ITEM TWO: Other Zoom meeting notes: No one looks good eating a sub sandwich on camera. If you happen to have the NFL season opener on in the background, mute the TV and make sure the TV is not in direct line of the camera.

ITEM THREE: The NFL season began Thursday. The defending Super Bowl champion Kansas City Chiefs beat the Houston Texans. It still feels odd to say “defending champion Kansas City Chiefs,” perhaps the only good thing to occur in 2020. Then again, I’m old enough that it feels weird not to say Houston Oilers. The Bears also did well Thursday evening. The team owes this mostly to not having played.

ITEM FOUR: The typist turns almost all his sporting attention to pro football. His beloved New York Yankees cling to the eighth seed in the American League playoffs. This spot only exists because baseball executives expanded the playoffs to make up for the coronavirus-shortened 60-game regular season. The ol’ Paragraph Stacker questions the wisdom of Yankees General Manager Brian Cashman’s “protect all prospects” approach. The typist grimly notes the Chicago Cubs and Kansas City Royals have won more World Series in the last decade than the Yankees. The Yankee batters may be “savages in the box,” but they’re sad sacks in the standings.

ITEM FIVE: Iowa Gov. Kim Reynolds held a press conference to celebrate Iowa dropping from No. 1 in coronavirus spread to No. 3. Wow. What an accomplishment. What did Reynolds do, bus some people to Missouri?

ITEM SIX: Just a day after Hot Sheet warned of absentee ballot confusion from well-meaning non-profits, two Iowa judges ruled absentee request forms that were pre-filled with the voter’s name and address were improper, per the Associated Press. The county auditors in Woodbury and Johnson counties sent the request forms to make it easier for people to seek absentee ballots during the COVID-19 pandemic. Again, the typist supports efforts to increase voter turnout. However, at some point people must take responsibility for themselves — especially in challenging circumstances. To quote retired Drake University professor Herb Strentz, “Democracy is not a spectator sport.”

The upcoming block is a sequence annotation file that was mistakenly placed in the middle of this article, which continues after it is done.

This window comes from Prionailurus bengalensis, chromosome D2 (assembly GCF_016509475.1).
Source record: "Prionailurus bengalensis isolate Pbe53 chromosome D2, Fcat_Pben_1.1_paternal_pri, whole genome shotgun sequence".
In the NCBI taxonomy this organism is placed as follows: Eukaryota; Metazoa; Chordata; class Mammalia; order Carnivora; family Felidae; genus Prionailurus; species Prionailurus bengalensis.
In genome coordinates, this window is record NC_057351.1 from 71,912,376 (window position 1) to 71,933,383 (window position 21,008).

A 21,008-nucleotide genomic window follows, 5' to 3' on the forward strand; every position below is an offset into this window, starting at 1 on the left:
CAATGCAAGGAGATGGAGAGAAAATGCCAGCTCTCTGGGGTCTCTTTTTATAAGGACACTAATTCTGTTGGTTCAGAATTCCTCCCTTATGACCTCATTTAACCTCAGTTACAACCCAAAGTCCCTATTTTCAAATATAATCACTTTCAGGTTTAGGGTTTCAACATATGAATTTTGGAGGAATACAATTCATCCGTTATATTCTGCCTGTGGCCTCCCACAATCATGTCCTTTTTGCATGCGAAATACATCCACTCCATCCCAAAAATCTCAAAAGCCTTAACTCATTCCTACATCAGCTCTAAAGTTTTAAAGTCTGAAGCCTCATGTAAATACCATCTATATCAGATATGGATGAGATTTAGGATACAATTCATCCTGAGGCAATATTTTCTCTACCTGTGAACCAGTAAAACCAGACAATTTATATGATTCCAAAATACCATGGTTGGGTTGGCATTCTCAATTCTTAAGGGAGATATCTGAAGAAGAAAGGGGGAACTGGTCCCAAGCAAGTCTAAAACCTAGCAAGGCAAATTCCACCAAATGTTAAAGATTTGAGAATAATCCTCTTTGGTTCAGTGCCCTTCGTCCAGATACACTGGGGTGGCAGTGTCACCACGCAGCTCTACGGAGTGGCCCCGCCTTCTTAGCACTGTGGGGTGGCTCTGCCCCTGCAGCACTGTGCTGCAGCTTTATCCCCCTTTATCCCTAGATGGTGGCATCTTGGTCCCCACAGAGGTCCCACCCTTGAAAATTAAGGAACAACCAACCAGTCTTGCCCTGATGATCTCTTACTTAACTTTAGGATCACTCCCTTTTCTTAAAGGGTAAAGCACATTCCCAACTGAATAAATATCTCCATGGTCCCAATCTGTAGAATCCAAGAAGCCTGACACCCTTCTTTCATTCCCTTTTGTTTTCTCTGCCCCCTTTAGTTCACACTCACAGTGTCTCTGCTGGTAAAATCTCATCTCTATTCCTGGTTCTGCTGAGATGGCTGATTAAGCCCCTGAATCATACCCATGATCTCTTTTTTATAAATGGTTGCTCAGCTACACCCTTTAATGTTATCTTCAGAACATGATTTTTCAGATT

ITEM SEVEN: Recommended viewing for the weekend:

  • Louisiana at Iowa State, noon, Saturday, ESPN. The Cyclones are playing without fans in the stands and the Hawkeyes aren’t playing until spring. Regardless of your allegiance in the Cy-Hawk rivalry, you might as well give ISU your eyeballs.
  • Philadelphia Eagles at the Washington Football Team, noon, Sunday, regional coverage. Hot Sheet knows no teams of regional interest play in this game, but we want to see how many times the announcers accidentally say “Redskins” and then fall all over themselves to apologize.
  • The Boys, Season 2, streaming on Amazon Prime: Superheroes with sex, blood and breast milk reheated with heat vision. I’m not making this up.

ITEM LAST: Lest we be cajoled into thinking the local constabulary only makes news in officer-involved shootings or amid racial tensions, Hot Sheet turns your attention to three items of note in the most recent Des Moines city news letter.

  • Chief Dana Wingert promoted Lillie Miller to captain, naming her the first Black female captain in the department’s history. Miller, an officer since 1999, was also the department’s first Black female lieutenant under former chief Judy Bradshaw.